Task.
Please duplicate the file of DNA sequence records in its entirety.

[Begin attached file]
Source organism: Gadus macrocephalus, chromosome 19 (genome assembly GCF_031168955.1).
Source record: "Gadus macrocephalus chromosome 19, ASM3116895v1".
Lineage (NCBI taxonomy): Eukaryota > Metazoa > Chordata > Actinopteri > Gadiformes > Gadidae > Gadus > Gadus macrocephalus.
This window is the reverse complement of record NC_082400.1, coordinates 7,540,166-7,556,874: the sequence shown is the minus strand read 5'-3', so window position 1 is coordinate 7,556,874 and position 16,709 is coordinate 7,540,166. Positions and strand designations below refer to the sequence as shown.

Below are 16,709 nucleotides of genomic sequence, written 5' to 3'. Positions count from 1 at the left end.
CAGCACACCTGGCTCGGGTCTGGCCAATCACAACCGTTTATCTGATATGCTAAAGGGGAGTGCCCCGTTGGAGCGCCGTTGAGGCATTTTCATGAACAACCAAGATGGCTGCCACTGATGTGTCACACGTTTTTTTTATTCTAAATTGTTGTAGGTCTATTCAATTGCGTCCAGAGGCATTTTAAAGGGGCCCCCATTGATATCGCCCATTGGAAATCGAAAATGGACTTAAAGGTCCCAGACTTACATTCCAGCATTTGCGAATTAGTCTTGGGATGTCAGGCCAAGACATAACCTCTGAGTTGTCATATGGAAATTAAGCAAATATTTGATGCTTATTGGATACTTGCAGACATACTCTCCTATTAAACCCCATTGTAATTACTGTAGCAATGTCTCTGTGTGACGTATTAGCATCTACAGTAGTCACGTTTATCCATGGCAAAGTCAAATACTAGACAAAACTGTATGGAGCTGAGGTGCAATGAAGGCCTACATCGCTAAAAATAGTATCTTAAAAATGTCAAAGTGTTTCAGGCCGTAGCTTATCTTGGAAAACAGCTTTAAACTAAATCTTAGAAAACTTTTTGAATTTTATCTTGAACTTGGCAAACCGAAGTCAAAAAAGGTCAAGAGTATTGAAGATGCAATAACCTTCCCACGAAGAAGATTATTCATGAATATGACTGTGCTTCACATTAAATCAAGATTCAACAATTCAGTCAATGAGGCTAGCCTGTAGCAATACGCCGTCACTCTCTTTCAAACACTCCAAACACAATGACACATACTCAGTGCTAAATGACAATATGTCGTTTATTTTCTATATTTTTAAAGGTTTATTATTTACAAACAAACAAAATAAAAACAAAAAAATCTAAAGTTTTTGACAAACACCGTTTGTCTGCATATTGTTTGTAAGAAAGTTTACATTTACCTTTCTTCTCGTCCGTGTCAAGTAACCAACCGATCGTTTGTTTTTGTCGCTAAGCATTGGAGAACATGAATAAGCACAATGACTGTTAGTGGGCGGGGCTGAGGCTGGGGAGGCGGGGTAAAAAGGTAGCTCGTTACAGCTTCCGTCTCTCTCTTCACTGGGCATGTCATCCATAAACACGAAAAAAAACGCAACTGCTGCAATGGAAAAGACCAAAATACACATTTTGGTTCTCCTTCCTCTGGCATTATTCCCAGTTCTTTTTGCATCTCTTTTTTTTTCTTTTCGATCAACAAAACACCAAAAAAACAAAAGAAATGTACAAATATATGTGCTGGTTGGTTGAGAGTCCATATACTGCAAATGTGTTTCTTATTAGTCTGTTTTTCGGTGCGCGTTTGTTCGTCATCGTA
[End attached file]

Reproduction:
Source organism: Gadus macrocephalus, chromosome 19 (genome assembly GCF_031168955.1).
Source record: "Gadus macrocephalus chromosome 19, ASM3116895v1".
Lineage (NCBI taxonomy): Eukaryota > Metazoa > Chordata > Actinopteri > Gadiformes > Gadidae > Gadus > Gadus macrocephalus.
This window is the reverse complement of record NC_082400.1, coordinates 7,540,166-7,556,874: the sequence shown is the minus strand read 5'-3', so window position 1 is coordinate 7,556,874 and position 16,709 is coordinate 7,540,166. Positions and strand designations below refer to the sequence as shown.

Below are 16,709 nucleotides of genomic sequence, written 5' to 3'. Positions count from 1 at the left end.
CAGCACACCTGGCTCGGGTCTGGCCAATCACAACCGTTTATCTGATATGCTAAAGGGGAGTGCCCCGTTGGAGCGCCGTTGAGGCATTTTCATGAACAACCAAGATGGCTGCCACTGATGTGTCACACGTTTTTTTTATTCTAAATTGTTGTAGGTCTATTCAATTGCGTCCAGAGGCATTTTAAAGGGGCCCCCATTGATATCGCCCATTGGAAATCGAAAATGGACTTAAAGGTCCCAGACTTACATTCCAGCATTTGCGAATTAGTCTTGGGATGTCAGGCCAAGACATAACCTCTGAGTTGTCATATGGAAATTAAGCAAATATTTGATGCTTATTGGATACTTGCAGACATACTCTCCTATTAAACCCCATTGTAATTACTGTAGCAATGTCTCTGTGTGACGTATTAGCATCTACAGTAGTCACGTTTATCCATGGCAAAGTCAAATACTAGACAAAACTGTATGGAGCTGAGGTGCAATGAAGGCCTACATCGCTAAAAATAGTATCTTAAAAATGTCAAAGTGTTTCAGGCCGTAGCTTATCTTGGAAAACAGCTTTAAACTAAATCTTAGAAAACTTTTTGAATTTTATCTTGAACTTGGCAAACCGAAGTCAAAAAAGGTCAAGAGTATTGAAGATGCAATAACCTTCCCACGAAGAAGATTATTCATGAATATGACTGTGCTTCACATTAAATCAAGATTCAACAATTCAGTCAATGAGGCTAGCCTGTAGCAATACGCCGTCACTCTCTTTCAAACACTCCAAACACAATGACACATACTCAGTGCTAAATGACAATATGTCGTTTATTTTCTATATTTTTAAAGGTTTATTATTTACAAACAAACAAAATAAAAACAAAAAAATCTAAAGTTTTTGACAAACACCGTTTGTCTGCATATTGTTTGTAAGAAAGTTTACATTTACCTTTCTTCTCGTCCGTGTCAAGTAACCAACCGATCGTTTGTTTTTGTCGCTAAGCATTGGAGAACATGAATAAGCACAATGACTGTTAGTGGGCGGGGCTGAGGCTGGGGAGGCGGGGTAAAAAGGTAGCTCGTTACAGCTTCCGTCTCTCTCTTCACTGGGCATGTCATCCATAAACACGAAAAAAAACGCAACTGCTGCAATGGAAAAGACCAAAATACACATTTTGGTTCTCCTTCCTCTGGCATTATTCCCAGTTCTTTTTGCATCTCTTTTTTTTTCTTTTCGATCAACAAAACACCAAAAAAACAAAAGAAATGTACAAATATATGTGCTGGTTGGTTGAGAGTCCATATACTGCAAATGTGTTTCTTATTAGTCTGTTTTTCGGTGCGCGTTTGTTCGTCATCGTA